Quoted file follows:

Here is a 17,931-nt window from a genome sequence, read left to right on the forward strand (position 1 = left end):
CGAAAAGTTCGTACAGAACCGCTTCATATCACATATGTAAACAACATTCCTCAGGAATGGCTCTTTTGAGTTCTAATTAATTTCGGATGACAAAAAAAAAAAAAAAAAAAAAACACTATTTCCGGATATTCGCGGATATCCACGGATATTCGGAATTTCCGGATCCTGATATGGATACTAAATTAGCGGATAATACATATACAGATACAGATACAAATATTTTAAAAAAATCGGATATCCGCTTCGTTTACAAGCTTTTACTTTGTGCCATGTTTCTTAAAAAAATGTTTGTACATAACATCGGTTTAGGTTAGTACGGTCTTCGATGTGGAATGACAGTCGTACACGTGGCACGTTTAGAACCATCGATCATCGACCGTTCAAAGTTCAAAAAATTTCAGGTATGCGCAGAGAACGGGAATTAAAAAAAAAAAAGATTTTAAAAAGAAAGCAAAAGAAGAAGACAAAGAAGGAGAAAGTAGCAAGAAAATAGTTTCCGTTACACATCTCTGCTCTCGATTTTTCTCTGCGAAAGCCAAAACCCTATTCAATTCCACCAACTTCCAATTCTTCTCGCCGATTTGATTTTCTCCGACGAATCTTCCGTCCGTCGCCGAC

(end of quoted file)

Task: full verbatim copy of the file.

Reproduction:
Here is a 17,931-nt window from a genome sequence, read left to right on the forward strand (position 1 = left end):
CGAAAAGTTCGTACAGAACCGCTTCATATCACATATGTAAACAACATTCCTCAGGAATGGCTCTTTTGAGTTCTAATTAATTTCGGATGACAAAAAAAAAAAAAAAAAAAAAACACTATTTCCGGATATTCGCGGATATCCACGGATATTCGGAATTTCCGGATCCTGATATGGATACTAAATTAGCGGATAATACATATACAGATACAGATACAAATATTTTAAAAAAATCGGATATCCGCTTCGTTTACAAGCTTTTACTTTGTGCCATGTTTCTTAAAAAAATGTTTGTACATAACATCGGTTTAGGTTAGTACGGTCTTCGATGTGGAATGACAGTCGTACACGTGGCACGTTTAGAACCATCGATCATCGACCGTTCAAAGTTCAAAAAATTTCAGGTATGCGCAGAGAACGGGAATTAAAAAAAAAAAAGATTTTAAAAAGAAAGCAAAAGAAGAAGACAAAGAAGGAGAAAGTAGCAAGAAAATAGTTTCCGTTACACATCTCTGCTCTCGATTTTTCTCTGCGAAAGCCAAAACCCTATTCAATTCCACCAACTTCCAATTCTTCTCGCCGATTTGATTTTCTCCGACGAATCTTCCGTCCGTCGCCGAC